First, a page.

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Clue in plain sight?


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It has been awhile since I posted, so I am sure that this has been discussed before, but I am curious to hear the thoughts of others.

GRRM and other writer's of his caliber frequently place clues in plain sight.  Things that seem innocuous - such as Olenna adjusted a hair net - mean much more.  In addition, he has a tendency to give hints to other plot lines while in other character's plot lines, such as when the Great Jon suggests that they can beat Tywin if they "catch him with his breeches down." Given this, I have been thinking about the Prologue to A Game of Thrones, particularly in regards to Waymar Royce, and it's possible connections to the Vale politics.

Royce is a dominant name in the Vale. It is alluded or implied that he became a ranging commander because of his name.

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Especially not a commander like this one.
Ser Waymar Royce was the youngest son of an ancient house with too many heirs. He was a handsome youth of eighteen, grey-eyed and graceful and slender as a knife. Mounted on his huge black destrier, the knight towered above Will and Gared on their smaller garrons. He wore black leather boots, black woolen pants, black moleskin gloves, and a fine supple coat of gleaming black ringmail over layers of black wool and boiled leather. Ser Waymar had been a Sworn Brother of the Night's Watch for less than half a year, but no one could say he had not prepared for his vocation. At least insofar as his wardrobe was concerned.

 We know from Jon III and Tyrion III.
 

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"He said he'd be back by my name day," he admitted. His name day had come and gone, unremarked, a fortnight past. "They were looking for Ser Waymar Royce, his father is bannerman to Lord Arryn. Uncle Benjen said they might search as far as the Shadow Tower. That's all the way up in the mountains."  - Jon III

 

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Mormont scarcely seemed to hear him. The old man warmed his hands before the fire. "I sent Benjen Stark to search after Yohn Royce's son, lost on his first ranging. The Royce boy was green as summer grass, yet he insisted on the honor of his own command, saying it was his due as a knight. I did not wish to offend his lord father, so I yielded. I sent him out with two men I deemed as good as any in the Watch. More fool I." - Tyrion III

It sounds like he is the son - albeit youngest son - of the Lord Royce - not a cadet branch of House Royce.

We know from Sansa II:

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Sansa remembered Lord Yohn Royce, who had guested at Winterfell two years before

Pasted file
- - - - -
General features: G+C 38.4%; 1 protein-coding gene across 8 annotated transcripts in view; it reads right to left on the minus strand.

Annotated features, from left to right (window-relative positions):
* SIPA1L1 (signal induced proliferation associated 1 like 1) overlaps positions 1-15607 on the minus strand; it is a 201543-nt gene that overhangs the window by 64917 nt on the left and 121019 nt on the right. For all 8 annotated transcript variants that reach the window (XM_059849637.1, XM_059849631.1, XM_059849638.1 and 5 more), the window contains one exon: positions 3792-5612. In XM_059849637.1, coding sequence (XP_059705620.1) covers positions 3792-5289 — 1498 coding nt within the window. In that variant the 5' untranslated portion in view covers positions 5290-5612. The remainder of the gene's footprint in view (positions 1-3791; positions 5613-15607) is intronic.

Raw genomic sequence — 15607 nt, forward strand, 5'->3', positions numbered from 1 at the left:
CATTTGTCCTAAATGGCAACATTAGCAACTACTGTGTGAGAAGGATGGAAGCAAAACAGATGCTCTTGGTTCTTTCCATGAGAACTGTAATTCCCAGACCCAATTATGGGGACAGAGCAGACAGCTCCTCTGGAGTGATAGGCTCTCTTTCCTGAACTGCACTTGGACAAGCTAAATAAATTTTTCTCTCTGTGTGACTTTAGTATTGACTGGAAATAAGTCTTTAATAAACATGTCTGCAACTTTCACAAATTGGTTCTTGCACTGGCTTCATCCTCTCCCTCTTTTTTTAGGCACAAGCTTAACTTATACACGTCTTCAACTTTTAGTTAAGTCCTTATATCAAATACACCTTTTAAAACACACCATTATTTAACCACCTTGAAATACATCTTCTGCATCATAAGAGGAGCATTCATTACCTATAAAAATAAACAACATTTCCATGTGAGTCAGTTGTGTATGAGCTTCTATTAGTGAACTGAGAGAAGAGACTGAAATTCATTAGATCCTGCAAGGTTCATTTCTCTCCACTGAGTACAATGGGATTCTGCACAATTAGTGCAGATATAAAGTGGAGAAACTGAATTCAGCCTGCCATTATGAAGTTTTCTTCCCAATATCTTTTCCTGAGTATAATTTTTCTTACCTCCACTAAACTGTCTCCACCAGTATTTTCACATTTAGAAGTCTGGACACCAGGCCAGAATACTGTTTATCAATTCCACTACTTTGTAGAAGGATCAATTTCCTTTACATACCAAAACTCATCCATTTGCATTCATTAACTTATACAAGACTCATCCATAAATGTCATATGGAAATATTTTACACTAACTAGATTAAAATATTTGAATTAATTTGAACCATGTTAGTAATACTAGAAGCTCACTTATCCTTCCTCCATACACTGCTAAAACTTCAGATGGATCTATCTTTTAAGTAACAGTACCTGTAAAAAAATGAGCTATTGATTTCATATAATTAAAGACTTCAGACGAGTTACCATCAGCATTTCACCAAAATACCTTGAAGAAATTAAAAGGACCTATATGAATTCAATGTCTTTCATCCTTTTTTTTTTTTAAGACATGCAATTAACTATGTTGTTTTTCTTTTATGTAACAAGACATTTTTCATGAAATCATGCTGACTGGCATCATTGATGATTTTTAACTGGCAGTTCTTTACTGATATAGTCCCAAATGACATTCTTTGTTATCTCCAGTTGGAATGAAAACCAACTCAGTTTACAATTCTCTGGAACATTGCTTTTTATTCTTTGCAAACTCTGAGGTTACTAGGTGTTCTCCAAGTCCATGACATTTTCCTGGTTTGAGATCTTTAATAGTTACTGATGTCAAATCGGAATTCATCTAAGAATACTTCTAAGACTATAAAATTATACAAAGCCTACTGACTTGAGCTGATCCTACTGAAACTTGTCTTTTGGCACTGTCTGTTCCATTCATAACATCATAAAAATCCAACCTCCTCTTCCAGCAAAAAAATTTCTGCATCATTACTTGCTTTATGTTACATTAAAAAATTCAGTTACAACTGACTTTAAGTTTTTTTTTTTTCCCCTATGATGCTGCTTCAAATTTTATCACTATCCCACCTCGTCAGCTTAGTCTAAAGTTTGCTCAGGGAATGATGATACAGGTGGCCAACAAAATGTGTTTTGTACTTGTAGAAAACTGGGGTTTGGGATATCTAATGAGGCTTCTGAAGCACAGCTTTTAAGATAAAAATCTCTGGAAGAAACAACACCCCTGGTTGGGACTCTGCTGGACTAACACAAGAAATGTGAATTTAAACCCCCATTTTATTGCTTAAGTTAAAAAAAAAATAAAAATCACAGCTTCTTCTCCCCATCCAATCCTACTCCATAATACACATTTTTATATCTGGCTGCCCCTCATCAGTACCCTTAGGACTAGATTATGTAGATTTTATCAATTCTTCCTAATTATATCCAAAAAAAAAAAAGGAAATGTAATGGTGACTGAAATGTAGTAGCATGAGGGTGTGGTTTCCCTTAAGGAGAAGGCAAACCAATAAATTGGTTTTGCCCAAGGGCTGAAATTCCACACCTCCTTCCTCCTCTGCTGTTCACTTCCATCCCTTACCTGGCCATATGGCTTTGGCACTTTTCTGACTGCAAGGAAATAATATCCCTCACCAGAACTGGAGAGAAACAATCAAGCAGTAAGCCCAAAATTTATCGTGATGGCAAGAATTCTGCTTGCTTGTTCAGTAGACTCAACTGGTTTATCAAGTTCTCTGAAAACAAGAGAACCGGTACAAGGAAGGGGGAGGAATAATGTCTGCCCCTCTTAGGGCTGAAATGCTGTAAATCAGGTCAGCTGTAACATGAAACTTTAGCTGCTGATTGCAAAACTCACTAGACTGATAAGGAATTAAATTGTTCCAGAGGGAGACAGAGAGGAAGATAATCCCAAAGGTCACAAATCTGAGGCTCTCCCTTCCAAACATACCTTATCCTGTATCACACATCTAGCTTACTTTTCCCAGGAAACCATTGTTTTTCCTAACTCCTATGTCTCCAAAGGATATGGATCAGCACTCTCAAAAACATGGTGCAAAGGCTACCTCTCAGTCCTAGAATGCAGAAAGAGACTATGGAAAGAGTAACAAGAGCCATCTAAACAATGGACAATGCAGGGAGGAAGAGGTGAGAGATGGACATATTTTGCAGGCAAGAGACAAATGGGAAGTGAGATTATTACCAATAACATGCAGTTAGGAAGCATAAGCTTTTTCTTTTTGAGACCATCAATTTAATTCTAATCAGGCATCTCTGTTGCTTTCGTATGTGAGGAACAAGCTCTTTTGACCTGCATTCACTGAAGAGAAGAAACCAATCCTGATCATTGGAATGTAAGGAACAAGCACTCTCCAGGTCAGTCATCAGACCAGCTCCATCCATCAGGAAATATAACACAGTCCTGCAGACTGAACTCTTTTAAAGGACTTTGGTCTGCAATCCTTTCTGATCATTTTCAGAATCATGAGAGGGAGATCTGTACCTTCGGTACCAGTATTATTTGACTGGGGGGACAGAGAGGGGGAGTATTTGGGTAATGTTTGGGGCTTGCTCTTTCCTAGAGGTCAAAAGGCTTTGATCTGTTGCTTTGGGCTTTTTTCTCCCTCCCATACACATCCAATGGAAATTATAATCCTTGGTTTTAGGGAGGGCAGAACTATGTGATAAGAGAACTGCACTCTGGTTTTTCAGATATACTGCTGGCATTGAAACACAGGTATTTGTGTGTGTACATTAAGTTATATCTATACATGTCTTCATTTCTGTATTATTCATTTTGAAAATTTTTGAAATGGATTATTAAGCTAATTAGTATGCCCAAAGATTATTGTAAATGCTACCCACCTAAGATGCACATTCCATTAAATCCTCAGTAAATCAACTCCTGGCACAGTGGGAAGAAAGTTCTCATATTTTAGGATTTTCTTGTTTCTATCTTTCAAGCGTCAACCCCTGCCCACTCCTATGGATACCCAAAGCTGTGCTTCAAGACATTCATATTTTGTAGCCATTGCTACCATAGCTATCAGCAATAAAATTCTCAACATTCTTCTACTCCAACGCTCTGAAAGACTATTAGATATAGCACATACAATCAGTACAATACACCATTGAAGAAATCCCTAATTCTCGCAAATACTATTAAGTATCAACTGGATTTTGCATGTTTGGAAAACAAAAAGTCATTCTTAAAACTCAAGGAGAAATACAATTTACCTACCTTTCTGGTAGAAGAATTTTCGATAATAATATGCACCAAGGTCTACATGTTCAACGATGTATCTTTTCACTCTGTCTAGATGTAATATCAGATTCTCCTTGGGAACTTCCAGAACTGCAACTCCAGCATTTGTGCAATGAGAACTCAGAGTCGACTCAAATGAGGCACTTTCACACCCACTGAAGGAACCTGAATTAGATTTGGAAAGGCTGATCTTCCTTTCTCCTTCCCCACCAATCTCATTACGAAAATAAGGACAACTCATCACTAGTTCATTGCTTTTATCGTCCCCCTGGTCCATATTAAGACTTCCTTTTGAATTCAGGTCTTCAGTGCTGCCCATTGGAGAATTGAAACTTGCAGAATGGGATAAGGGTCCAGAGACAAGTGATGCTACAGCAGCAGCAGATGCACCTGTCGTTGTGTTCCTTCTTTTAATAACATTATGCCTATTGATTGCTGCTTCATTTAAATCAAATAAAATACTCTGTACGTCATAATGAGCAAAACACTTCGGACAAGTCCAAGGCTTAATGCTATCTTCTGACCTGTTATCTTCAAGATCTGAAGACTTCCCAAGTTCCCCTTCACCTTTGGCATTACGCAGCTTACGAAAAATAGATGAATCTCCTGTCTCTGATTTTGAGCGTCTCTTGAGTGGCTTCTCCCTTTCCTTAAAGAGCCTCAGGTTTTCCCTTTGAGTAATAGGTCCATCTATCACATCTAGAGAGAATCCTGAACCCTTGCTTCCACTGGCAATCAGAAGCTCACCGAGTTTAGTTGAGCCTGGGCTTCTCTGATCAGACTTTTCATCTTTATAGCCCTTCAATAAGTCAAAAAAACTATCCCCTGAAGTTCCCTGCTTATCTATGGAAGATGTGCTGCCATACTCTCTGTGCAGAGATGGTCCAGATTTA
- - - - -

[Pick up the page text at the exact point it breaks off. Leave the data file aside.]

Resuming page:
and from Alayne I:

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Last of all came the Royces, Lord Nestor and Bronze Yohn. The Lord of Runestone stood as tall as the Hound. Though his hair was grey and his face lined, Lord Yohn still looked as though he could break most younger men like twigs in those huge gnarled hands. His seamed and solemn face brought back all of Sansa's memories of his time at Winterfell. She remembered him at table, speaking quietly with her mother. She heard his voice booming off the walls when he rode back from a hunt with a buck behind his saddle. She could see him in the yard, a practice sword in hand, hammering her father to the ground and turning to defeat Ser Rodrik as well. He will know me. How could he not? She considered throwing herself at his feet to beg for his protection. He never fought for Robb, why should he fight for me? The war is finished and Winterfell is fallen. "Lord Royce," she asked timidly, "will you have a cup of wine, to take the chill off?"

Yet, in all my looking, I cannot find a reason as to why Waymar was sent to the Wall.  Children of great lords are not immune from being sent to the Wall, certainly, but they also get a great deal more leniency in the penal system than a peasant or a lesser lord. So, what did he do to get sent to the Wall?

Also, please note in the Alayne quote, I bolded two distinct sections. One is that he was whispering quietly to Catelyn and the other references his voice booming.  If his voice boomed off the walls, if he was a man as big as the Hound, he most likely had to actively work at keeping his voice at a whisper.

So was Waymar going to the Wall a pretext for Bronze Yohn to come to Winterfell? Specifically, was it to talk to Catelyn Stark?

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Well, house Royce were first men kings so they probably have a stronger than average connection to the old gods. Like Ben was for the Starks, the Royces send a youngest son to do away with the problems youngest sons can cause (financial and socially, probably also politicly). He may have committed a crime despite, but all crimes are wiped clean at the wall which is why we never hear of it if it exists. as to why the dad went north, to visit his son of course. or given that Waymar was new to the wall, maybe to deliver him there. though this is just a simple explanation. there could be a cooler reason

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I think the answer to your question is, um, hidden in plain sight.

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Ser Waymar Royce was the youngest son of an ancient house with too many heirs.

I don't think Waymar was sent to the wall. He chose it.

Younger sons, who don't seem likely to inherit, sometimes seek other paths.  They may become a maester, or a septon, or a sellsword, or they may join the Watch. Benjen Stark did, and Theon considered it (ACOK 66).